Wednesday, June 26, 2013

Bearing Bad Weather

Last Friday night, June 21, the Twin Cities saw some nasty-ass weather. No tornadoes or anything, but straight line winds and flash-floody rain. Thousands still don't have power -- nearly a week after the storm. Random trees and branches are scattered throughout the city.

Longfellow neighborhood in Minneapolis
after Jun 21, 2013, storms.

So what does this have to do with prison camp? Because last June, almost to the day, I was at FPC Duluth during the storm that caused the worst flooding on record in northeast Minnesota. 

Built on a hill above Lake Superior, where the St. Louis River, along with numerous smaller streams, empty into the lake, Duluth received almost 10" of rain over a two-day period. That is bad.

According to the Washington Post, "Massive flooding swept throughout the region. The floodwaters submerged two-thirds of the Lake Superior Zoo, drowning 11 animals. MSNBC reported: 'All but one of the zoo’s barnyard animals died, zoo spokeswoman Keely Johnson said in a statement earlier. That included the zoo’s donkey, goats and sheep'” The Associated Press said workers safely recovered two seals and a polar bear which had escaped."
A June 20, 2012, storm caused the worst flooding in Duluth,
Minn.'s history.
Unlike the zoo animals, those of us living in the faux-natural habitat of FPC Duluth were pretty much fine. Wet. But okay. That's because the camp is situated on high ground, next to the airport. The rain was so hard that they recalled the compound to the dorms at 7:30 p.m. on Tuesday night and didn't reopen it until 2:30 p.m. the next day. We lost power in the dorm for a short time during the night, and the PA system in our unit shorted out.

It started with an electronic hiss that keyed with each fat drop of rain. It was Wednesday night by the time they cut power to the PA all together. The had rain stopped, too. The obtrusive silence was broken only by breathing inmates and a slight breeze rustling the trees -- no AC, so windows are open -- in the dark, amber-lit air. I had to pee.

I climbed down from the bunk and slipped on my shower shoes, walked the dozen or so steps down the hall from room 214 to the bathroom, which was shrouded in shadow -- only the auxiliary light in the shower room was on. But I could see my way to the urinal by the light coming in from the compound through the window's broken screen.

I exhaled, savoring the relief of my relaxing bladder; finished, shook and flushed. I washed my hands and stepped to the window, surveying the compound grass in the 3 a.m. dark. The rusty red of the nextdoor commissary building was washed to an amber gray by the streetlights scattered throughout the camp. Behind the commissary, a bright white light shone from the door of the compound officer's station. All the lights were out in 211 and 210, the wide dip of law between the units reflecting the pale orange of halogen lamps. A polar bear.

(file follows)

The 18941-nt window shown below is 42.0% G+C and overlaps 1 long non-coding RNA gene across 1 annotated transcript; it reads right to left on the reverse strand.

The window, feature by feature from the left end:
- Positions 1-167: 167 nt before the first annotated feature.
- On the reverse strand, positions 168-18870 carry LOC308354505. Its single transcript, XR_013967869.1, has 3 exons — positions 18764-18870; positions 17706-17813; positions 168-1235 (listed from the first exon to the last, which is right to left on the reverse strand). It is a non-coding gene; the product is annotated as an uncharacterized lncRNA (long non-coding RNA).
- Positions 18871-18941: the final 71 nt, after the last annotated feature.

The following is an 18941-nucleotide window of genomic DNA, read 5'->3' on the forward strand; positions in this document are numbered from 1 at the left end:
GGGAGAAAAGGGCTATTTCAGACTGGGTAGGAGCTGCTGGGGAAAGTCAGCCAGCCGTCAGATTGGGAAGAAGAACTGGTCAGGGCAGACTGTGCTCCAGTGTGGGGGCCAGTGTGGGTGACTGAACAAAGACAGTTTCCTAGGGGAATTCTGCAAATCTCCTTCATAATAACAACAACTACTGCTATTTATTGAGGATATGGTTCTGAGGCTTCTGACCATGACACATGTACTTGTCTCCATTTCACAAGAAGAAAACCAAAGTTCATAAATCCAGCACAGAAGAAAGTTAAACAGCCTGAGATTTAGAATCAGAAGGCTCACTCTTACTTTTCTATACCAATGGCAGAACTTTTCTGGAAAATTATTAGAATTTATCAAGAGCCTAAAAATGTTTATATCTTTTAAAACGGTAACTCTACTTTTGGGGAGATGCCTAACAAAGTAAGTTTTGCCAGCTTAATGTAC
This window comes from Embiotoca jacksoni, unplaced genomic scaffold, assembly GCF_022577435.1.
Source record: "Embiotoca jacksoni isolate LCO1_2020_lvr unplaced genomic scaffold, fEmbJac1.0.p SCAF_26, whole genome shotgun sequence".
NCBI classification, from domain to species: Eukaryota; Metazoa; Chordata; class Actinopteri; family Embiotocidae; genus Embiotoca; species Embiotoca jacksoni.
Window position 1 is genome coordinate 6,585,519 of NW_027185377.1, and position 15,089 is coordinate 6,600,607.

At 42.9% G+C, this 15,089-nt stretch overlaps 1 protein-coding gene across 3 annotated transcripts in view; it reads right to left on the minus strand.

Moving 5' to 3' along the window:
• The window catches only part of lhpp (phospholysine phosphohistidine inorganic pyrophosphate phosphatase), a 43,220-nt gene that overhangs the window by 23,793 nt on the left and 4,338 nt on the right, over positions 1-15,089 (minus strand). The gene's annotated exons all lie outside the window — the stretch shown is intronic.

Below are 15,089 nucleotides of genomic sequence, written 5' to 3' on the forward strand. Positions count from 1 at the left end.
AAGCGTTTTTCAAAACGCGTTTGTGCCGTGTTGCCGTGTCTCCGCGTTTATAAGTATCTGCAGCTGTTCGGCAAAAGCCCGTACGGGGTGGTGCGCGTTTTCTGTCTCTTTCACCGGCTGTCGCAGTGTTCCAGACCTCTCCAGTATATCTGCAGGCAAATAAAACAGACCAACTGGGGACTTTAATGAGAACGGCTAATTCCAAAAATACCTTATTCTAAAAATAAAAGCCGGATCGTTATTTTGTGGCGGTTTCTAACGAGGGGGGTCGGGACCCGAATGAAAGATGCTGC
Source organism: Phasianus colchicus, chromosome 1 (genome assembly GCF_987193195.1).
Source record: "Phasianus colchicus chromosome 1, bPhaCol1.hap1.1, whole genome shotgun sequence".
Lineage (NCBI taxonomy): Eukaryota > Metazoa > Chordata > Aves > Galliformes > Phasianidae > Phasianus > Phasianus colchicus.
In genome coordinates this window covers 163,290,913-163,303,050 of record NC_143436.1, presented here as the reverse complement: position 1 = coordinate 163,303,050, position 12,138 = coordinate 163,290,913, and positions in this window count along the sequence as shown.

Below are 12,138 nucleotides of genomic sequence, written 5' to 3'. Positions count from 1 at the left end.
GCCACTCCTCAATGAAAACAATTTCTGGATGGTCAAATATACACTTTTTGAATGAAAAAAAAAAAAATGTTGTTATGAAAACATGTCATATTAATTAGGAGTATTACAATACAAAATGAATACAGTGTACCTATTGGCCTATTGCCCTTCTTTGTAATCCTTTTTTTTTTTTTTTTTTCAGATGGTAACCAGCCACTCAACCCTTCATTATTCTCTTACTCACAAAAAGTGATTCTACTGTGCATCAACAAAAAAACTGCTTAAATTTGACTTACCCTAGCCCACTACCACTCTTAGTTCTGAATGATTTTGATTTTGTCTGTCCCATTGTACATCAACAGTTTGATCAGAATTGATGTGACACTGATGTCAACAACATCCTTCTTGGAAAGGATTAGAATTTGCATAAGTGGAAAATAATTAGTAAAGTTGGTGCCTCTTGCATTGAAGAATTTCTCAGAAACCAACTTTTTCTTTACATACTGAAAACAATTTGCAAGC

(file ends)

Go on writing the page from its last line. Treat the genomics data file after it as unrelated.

A polar bear.

A polar bear glided silently, one giant paw in front of the other, its snout swinging vaguely left side to right, across the dewy grassblades. As it approached the sidewalk between unit 211 and the commissary, the bear stopped and turned its head, aiming his gaze up the length of his snout, targeting me. I sucked in a sharp breath and pressed an open palm and my forehead against the screen, as if waving goodbye through a bus window, trying to get a better look.

The bear turned away and quickened his pace as he pawed off behind the admin building, past the Special Housing Unit -- the SHU, or "hole" -- and not 20 feet from the open compound office door, disappearing down the hill toward the visiting center.

I stood there in the quiet bathroom. Water dripping echoed off the tile walls and floor. The image of the white (amber in the light) bear on the dark compound, burned in my mind like a retinal spot after a a camera flash. I waited until I was convinced the bear wasn't coming back. Then I walked to back to the room.

I was distracted as I climbed up to my rack, shaking the frame. Kou, my bunkie, started awake: "Jonas..."

"I saw a polar bear."

"Mmmm." He rolled over and went back to sleep.

Berlin, the Lake Superior Zoo's polar bear, escaped
during the June, 2012, floods.

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